Jack Stanley Evans, Jr. v. Commonwealth of Virginia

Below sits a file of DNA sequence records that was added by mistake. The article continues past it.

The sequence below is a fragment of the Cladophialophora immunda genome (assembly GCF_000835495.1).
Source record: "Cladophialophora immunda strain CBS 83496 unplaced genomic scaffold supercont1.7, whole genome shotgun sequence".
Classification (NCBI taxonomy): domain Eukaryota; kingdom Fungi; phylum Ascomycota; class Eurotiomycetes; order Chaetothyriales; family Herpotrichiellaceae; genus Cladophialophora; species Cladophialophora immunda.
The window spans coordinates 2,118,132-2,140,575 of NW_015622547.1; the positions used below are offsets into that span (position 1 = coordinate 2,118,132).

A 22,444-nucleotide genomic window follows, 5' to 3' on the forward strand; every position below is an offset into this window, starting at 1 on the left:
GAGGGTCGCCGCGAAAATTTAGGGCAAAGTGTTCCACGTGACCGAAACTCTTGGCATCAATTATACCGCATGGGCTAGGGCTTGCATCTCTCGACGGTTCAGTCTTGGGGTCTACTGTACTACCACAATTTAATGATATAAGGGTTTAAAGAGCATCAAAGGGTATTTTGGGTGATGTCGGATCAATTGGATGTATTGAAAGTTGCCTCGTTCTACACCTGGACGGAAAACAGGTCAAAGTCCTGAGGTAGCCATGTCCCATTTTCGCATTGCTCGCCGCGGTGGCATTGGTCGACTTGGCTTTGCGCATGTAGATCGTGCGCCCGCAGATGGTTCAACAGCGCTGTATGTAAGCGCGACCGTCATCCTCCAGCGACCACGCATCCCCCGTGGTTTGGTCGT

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PUBLISHED COURT OF APPEALS OF VIRGINIA Present: Judges Kelsey, Petty and Senior Judge Haley Argued at Salem, Virginia JACK STANLEY EVANS, JR. v. OPINION BY JUDGE JAMES W. HALEY, JR. DECEMBER 26, 2012 Record No. 2244-11-3 COMMONWEALTH OF VIRGINIA FROM THE CIRCUIT COURT OF BEDFORD COUNTY James W. Updike, Jr., Judge Carter B. Garrett (Garrett & Garrett, P.C., on brief), for appellant. Virginia B. Theisen, Senior Assistant Attorney General (Kenneth T. Cuccinelli, II, Attorney General, on brief), for appellee. To grant this Court active jurisdiction, Rule 5A:6 requires the notice of appeal to identify the case being appealed. The question here for resolution is whether the notice of appeal sufficiently identified the matter being appealed to grant this Court such jurisdiction. I. The facts may be concisely stated. In a consolidated trial, a jury convicted Jack Stanley Evans, Jr. of felony failure to appear, designated Case No. CR10009891-00, in violation of Code § 19.2-128, and of perjury, designated Case No. CR11009957-01, in violation of Code § 18.2-434. The two indictments charged unrelated crimes on different dates, that is, they did not arise out of the same criminal conduct. They were consolidated only for purposes of trial. They were not merged into a single case file and/or assigned a single circuit court case number. A notice of appeal was prepared and timely filed by counsel. The only designation of the identity of the case to be appealed read as follows: NOTICE OF APPEAL FROM THE TRIAL COURT FILE NO. CR10009891-00. The notice did not refer by name to the crime for which Evans was convicted, nor did the notice contain a citation to the statute defining that crime. Evans intended to appeal his conviction for perjury, CR11009957-01, not his conviction for felony failure to appear, CR10009891-00. The petition filed in support of Evans appeal raised evidentiary and sufficiency issues involving the perjury conviction alone. The brief in opposition to the appeal, filed by the assistant Commonwealth s attorney, addressed only those issues. The petition for appeal was denied by one-judge order, for insufficient identification of the case appealed, addressing that issue sua sponte. Subsequently, a three-judge panel granted the appeal and directed the parties to address the following additional issue: [W]hether this Court can address the merits of appellant s challenges to his conviction upon the perjury indictment despite the failure to include in his notice of appeal the circuit court case number corresponding to that conviction. Both Evans and the Commonwealth did so, on brief and in oral argument before the merit panel. II. On brief, defense counsel candidly and admirably admits that the error in the notice of appeal was his alone, not one involving the trial court or its clerk s office. Evans contends on brief: The notice of appeal timely filed . . . meets each of the mandatory requirements of Rule 5A:6. The case number, not a [R]ule 5A:6 requirement, is the only indicator to suggest that appellant did not intend to prosecute his appeal on the issue of perjury. But the question arises: What in the notice of appeal indicates the case Evans did want to appeal? As earlier noted, there is no indication as to the identity of the case Evans intended to appeal, such as a designation of the crime or the statute under which he was convicted. -2- Relying on Ghameshlouy v. Commonwealth, 279 Va. 379, 689 S.E.2d 698 (2010), Evans argues the defect here is procedural only and is subject to waiver. In that case, Ghameshlouy had been convicted under a Virginia Beach city code provision making it unlawful to provide false identifying information to the police. Id. at 385, 689 S.E.2d at 700. Seeking to appeal his conviction to this Court, Ghameshlouy filed a notice of appeal identifying the conviction by docket number and stating he was convicted under the local ordinance, but failing to name the locality as a party to the appeal. Id. In response to the petition for appeal, the Virginia Beach prosecutor did not raise the issue that the notice did not identify the locality, rather than the Commonwealth, as the appellee. Id. at 386, 689 S.E.2d at 701. The Supreme Court of Virginia held that Ghameshlouy s failure to name the locality as an appellee, as required by Rule 5A:6, was a procedural defect that was waived when the locality did not note its objection to this defect at the petition stage and later joined in the Commonwealth s brief on the merits of the granted appeal. Id. at 394, 689 S.E.2d at 706. Thus, the potential jurisdiction of this Court ripened into active jurisdiction to consider the case. Id. Evans maintains that because the prosecutor s brief in opposition in this case addressed only the issues involving the perjury conviction, and did not address the defect in his notice of appeal, that defect was waived, as in Ghameshlouy. In Ghameshlouy, however, the Court noted: The notice of appeal filed by Ghameshlouy identified the conviction which he sought to appeal by its docket number in the circuit court, and by further indicating that it was an appeal from a final judgment of the Circuit Court of the City of Virginia Beach, rendered . . . on July 24, 2007 in which Ghameshlouy was convicted of the charge of refusing to provide identification to a police officer, a violation of [the] Virginia Beach municipal code. Id. at 394, 689 S.E.2d at 705-06. The Court continued: [W]hile the notice of appeal is not a model of clarity, it was sufficient on its face to identify the conviction under [the Virginia Beach -3- ordinance] as the case being appealed, without reference to any other document in the record. Id. at 394, 689 S.E.2d at 706 (emphasis supplied). The Virginia Supreme Court decided Roberson v. Commonwealth, 279 Va. 396, 689 S.E.2d 706 (2010), on the same day and immediately following Ghameshlouy. Roberson had been convicted of violating § 21-1 of the Virginia Beach City Code, which incorporated by reference Code § 18.2-266 prohibiting driving under the influence (DUI). Roberson, 279 Va. at 399, 689 S.E.2d at 708. Roberson s notice of appeal contained the circuit court case number and recited he had been convicted of DUI, but did not reference either Virginia Beach Code § 21-1 or Code § 18.2-266 as the offense of conviction. Id. at 399-400, 689 S.E.2d at 708. Nor did the notice name the locality as an appellee, naming only the Commonwealth of Virginia. Id. at 399, 689 S.E.2d at 708. Both the petition for appeal and the brief in opposition referred to Roberson s offense of conviction as Code § 18.2-266 and did not mention Virginia Beach Code § 21-1. Id. at 400, 689 S.E.2d at 708-09. Contrasting the notice of appeal Roberson filed with the Ghameshlouy notice of appeal, which contained references clearly indicating that the appeal pertained to the local ordinance conviction, id. at 404, 689 S.E.2d at 711, the Court found, On its face, the notice of appeal appears to be what Roberson has . . . maintained it was, i.e. a notice of appeal for a DUI conviction obtained by the Commonwealth pursuant to Code § 18.2-266. Given the absence of information sufficient to identify the offense being appealed as a conviction under the local ordinance . . . , the notice of appeal failed to satisfy the minimum requirement to confer jurisdiction over the case to the Court of Appeals. Id. at 407-08, 689 S.E.2d at 713. The contrast between the identity of the offense of conviction in the notices of appeal in both Ghameshlouy and Roberson, and the one under review in this case, is stark. In both Ghameshlouy and Roberson, one is able to discern from the notices of appeal the nature of the -4- offenses appealed, at a minimum. Here, the notice of appeal identifies the appealed conviction only by reference to a case file number for Evans conviction of failing to appear, not perjury. As a general rule, insubstantial defects in a timely filed appeal should not be fatal where no genuine doubt exists about who is appealing, from what judgment, to which appellate court. Christian v. Virginia Dep t of Soc. Servs., 45 Va. App. 310, 315, 610 S.E.2d 870, 872 (2005) (quoting Becker v. Montgomery, 532 U.S. 757, 767-68 (2001)). The Court in Ghameshlouy made the same point: While the filing of a timely notice of appeal is a prerequisite to an appellate court s obtaining and exercising jurisdiction over a case, not every requirement of the rule prescribing when and how a notice of appeal is to be prepared and filed implicates the court s initial acquisition of jurisdiction. Thus, we have never required that the notice of appeal be precise, accurate, and correct in every detail before the appellate court can acquire jurisdiction over the case in which the notice is filed. Ghameshlouy, 279 Va. at 391, 689 S.E.2d at 704. Succinctly stated, while a procedural defect in a notice of appeal may not necessarily be fatal to an appellate court obtaining jurisdiction, and while such a procedural defect can be subject to waiver, see Roberson, 279 Va. at 407, 689 S.E.2d at 713, two aspects of a notice of appeal are mandatory substantive requirements: a notice of appeal must be timely filed, and it must adequately identif[y] the case to be appealed. Id. at 407, 689 S.E.2d at 712-13. Any defect in the notice of appeal that does not touch on its timeliness or the identity of the case to be appealed is procedural only. Id. at 407, 689 S.E.2d at 713 (emphasis supplied). We conclude that the notice of appeal, on its face and without reference to other documents in the record, is insufficient to identify the conviction appealed and that that -5- insufficiency is a substantive rather than a procedural defect. 1 Therefore, the appeal is dismissed, as we are without active jurisdiction to hear the same. Dismissed. 1 At oral argument, counsel for appellant acknowledged that the core of his argument was that the lack of sufficient identification of the case appealed is a procedural defect that was waived because the prosecutor s brief in opposition did not assert the defect. We have held that insufficient identification of the case to be appealed is a substantive defect. That said, in the abstract, even a substantive mandatory requirement could theoretically be waived, if a defect in the same were not raised at some point in the proceedings, either by a party or a court sua sponte. Here, however, even if the prosecutor s failure to question the defect could constitute a waiver, the Commonwealth on brief and in oral argument challenged the defect as barring this Court s active jurisdiction. The Commonwealth may not be estopped from repudiating the earlier position erroneously taken by the Commonwealth s Attorney . . . . In Re: Va. Dept. of Corrections, 222 Va. 454, 465, 281 S.E.2d 857, 863 (1981). See also Cross v. Commonwealth, 49 Va. App. 484, 493-94, 642 S.E.2d 763, 768 (2007), vacated on other grounds, 52 Va. App. 598, 665 S.E.2d 861 (2008). -6-